...I found it too heavy to comfortably hold in one hand, which is troublesome if you plan on using it as an e-reader...I found using two hands much more viable, but my relatively small hands then had issues trying to reach across the expanse of the vertical unit's on-screen keyboard. Furthermore, I quickly realized my hands would tire in this position after reading just a few chapters of a long novel. '
The Kindle uses absolute Location numbers, which map to specific word placements, as font sizes chosen while reading will change page-numbering.
The iBook's five fonts, ten font sizes and resulting combinations will result in a given piece of text with 50 possible page numbers depending on the font settings, so these are not keyed to a hard copy book's page numbers.
Problems for those using productivity tools
While I've read many reports from consumers extremely happy with their iPads, they're usually those who've bought it for more rational reasons such as enjoying web-surfing and shorter emails from the couch (rather than buying into the sales pitch of "magical, revolutionary" that raises expectations for those who use them for 'productivity' reasons using applications that Apple introduced during the launch as "the best you will ever use").
As it turns out -- for that crowd interested in the productivity aspects of it, things have been less than ideal.
iTnews' Anthony Caruana writes, in his article "A dozen reasons to not buy an iPad" that readers should wait for the next version because of the many basic problems being reported at the Apple support forums
Among those problems are that presentations created with Desktop Keynote do not work on Keynote for iPad for the various reasons given in the article. It's not possible to play back video on slides and some visual effects, and there is "no way to display presenter notes on the iPad while it's connected to a projector." Also it can't connect to wireless projectors despite connectivity credentials. Affecting more business users:
' Now users are fuming that they can't open Microsoft Office files and are finding all sorts of basic features missing.Reported WiFi reception problems
Users have found that they can't create spreadsheets in Numbers and then export them for sharing with colleagues as Microsoft Excel files. Pages can import and export Word's formats but lacks support for headers and footers, footnotes and other essentials.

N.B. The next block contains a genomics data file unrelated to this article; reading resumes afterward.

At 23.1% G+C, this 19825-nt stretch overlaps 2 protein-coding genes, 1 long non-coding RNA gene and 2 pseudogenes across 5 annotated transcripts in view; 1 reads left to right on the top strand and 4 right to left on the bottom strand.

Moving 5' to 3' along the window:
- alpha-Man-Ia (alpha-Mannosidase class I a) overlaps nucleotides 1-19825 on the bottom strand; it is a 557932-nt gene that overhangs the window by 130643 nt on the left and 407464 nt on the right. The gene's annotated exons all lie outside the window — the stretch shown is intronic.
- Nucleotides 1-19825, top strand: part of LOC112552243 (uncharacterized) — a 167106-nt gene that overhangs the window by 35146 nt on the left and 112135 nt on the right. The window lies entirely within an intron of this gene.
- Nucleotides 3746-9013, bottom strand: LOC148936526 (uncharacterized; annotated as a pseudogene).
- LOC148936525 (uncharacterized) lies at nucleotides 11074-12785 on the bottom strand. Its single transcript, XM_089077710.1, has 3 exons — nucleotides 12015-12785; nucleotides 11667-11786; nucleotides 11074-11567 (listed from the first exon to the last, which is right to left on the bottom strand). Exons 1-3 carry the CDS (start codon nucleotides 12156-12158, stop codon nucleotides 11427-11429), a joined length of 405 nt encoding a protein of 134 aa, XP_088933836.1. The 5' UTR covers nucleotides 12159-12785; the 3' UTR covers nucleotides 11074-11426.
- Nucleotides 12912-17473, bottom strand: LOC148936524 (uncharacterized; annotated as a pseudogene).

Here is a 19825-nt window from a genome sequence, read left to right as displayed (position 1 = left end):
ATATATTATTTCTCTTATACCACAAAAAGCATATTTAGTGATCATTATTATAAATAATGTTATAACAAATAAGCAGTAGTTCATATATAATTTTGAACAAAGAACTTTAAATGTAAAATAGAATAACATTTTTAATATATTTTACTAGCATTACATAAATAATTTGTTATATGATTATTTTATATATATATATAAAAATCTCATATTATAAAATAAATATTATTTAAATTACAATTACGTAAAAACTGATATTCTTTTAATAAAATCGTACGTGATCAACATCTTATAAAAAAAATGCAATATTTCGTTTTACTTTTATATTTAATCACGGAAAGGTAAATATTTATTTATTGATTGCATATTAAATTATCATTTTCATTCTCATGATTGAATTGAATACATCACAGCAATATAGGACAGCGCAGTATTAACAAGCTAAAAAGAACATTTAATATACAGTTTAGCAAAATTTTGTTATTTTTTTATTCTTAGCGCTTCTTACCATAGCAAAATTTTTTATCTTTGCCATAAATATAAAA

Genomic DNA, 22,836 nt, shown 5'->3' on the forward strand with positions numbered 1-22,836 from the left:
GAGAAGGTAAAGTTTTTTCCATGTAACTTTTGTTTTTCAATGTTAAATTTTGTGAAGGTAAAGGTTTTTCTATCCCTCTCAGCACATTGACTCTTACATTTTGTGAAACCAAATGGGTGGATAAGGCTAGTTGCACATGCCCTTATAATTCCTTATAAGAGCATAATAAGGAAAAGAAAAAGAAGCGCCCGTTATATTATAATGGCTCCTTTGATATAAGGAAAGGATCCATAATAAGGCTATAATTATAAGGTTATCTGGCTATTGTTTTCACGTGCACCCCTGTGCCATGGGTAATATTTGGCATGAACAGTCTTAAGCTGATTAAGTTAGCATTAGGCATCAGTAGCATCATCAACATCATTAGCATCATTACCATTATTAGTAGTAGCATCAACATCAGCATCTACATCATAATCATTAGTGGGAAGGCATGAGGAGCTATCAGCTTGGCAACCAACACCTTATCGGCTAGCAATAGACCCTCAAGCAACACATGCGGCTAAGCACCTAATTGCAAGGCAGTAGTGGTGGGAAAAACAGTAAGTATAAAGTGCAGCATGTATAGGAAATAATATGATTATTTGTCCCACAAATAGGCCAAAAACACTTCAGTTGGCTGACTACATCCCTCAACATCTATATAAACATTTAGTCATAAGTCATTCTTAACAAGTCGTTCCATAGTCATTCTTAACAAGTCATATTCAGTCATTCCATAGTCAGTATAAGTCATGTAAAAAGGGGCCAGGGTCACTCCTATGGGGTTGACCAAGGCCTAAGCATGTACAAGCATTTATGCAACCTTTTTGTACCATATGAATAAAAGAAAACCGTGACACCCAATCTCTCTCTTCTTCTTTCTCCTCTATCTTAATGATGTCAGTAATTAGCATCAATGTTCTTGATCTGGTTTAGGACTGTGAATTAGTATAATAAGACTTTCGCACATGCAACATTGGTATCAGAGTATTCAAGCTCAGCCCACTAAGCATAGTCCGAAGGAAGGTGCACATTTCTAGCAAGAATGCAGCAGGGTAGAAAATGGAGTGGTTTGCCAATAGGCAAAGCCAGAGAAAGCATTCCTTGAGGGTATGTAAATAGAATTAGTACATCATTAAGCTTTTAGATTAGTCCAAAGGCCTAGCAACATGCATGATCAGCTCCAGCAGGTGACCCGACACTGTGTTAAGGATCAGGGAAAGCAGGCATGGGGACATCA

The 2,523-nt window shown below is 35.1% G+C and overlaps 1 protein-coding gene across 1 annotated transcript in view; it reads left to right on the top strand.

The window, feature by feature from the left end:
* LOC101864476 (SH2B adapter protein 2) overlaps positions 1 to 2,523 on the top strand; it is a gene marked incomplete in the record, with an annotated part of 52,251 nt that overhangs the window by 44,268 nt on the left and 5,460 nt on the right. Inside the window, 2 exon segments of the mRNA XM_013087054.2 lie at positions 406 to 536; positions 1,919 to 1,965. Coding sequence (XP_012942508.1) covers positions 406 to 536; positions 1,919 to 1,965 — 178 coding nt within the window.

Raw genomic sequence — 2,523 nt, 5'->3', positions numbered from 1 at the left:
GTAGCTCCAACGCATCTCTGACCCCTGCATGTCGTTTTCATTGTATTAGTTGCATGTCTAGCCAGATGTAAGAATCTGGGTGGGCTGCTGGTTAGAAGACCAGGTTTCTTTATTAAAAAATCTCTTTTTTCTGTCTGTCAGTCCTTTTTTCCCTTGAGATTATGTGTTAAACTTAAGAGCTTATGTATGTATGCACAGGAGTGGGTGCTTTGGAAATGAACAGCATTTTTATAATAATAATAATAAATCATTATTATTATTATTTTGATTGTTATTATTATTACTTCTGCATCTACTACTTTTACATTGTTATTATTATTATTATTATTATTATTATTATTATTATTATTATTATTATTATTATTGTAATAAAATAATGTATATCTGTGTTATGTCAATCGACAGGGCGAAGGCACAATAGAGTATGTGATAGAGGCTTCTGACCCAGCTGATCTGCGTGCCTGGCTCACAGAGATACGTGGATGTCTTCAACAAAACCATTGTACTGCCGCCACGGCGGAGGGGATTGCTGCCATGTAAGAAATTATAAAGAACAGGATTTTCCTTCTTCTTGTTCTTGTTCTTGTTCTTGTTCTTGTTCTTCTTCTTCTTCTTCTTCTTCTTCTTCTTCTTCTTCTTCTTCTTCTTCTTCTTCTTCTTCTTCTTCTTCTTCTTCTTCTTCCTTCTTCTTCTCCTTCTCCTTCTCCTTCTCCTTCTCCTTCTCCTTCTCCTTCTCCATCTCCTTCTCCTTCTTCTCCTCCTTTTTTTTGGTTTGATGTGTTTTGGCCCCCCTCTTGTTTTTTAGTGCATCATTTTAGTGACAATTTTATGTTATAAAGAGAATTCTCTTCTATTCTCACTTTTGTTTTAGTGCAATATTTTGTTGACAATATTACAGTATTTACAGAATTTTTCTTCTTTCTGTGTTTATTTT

Keynote is causing grief with reports of poor font support, broken animations and video playback. Worse still, some edits on the iPad, when synced back to a desktop Mac, result in the loss of critical elements such as speaker's notes. '
Multiple problems with WiFi reception include weakness shown by the iPad in cases where other mobile devices are showing full strength. Part of the reason is said to be a weaker WiFi antenna placed in the back behind the logo when that very area is often propped up against something. (People had already reported problems typing on a flat surface when the back of the iPad is somewhat convex.)
Apple has recommended one fix that doesn't address the other problems, but one person found that raising the display's brightness level (draining battery a bit more) will help the WiFi reception.
The list goes on, and those still reading can get it at the linked article.
A few iPads being returned by some well-known people
It's unusual to see an article about this statistically-meaningless number on a very popular gadget, but it's worth looking at why they're reported to be doing that. For most of those people it's highly affordable, and one of them should have just waited for the 3G version. I think gadget-minded people are inherently fickle anyway.
Refund policies and restocking fees
Also, while Amazon has a very company-confident 30-day full-refund policy on its Kindles (they can be returned for pure dislike rather than functioning), the Nook has a 14-day policy with a restocking fee and Apple has a 14 or 15-day return policy with a 10% restocking fee.
For those who have iPads and are loving them
Also check out 50 really useful iPad tips and tricks
Kindle's Resale Value
Today's San Francisco Chronicle carries a Business Insider article by Jay Yarow, astonished at the obviously crazed used-Kindle sellers and buyers.
' Now that the iPad is out, the Kindle is toast, right? Apparently not.
People are still willing to shell out over $200 for the black and white e-reader.
We did a quick scan of Craigslist in New York and Austin, as well as completed eBay auctions. People are still asking for, and more importantly, receiving, over $200 for used and new Kindles. '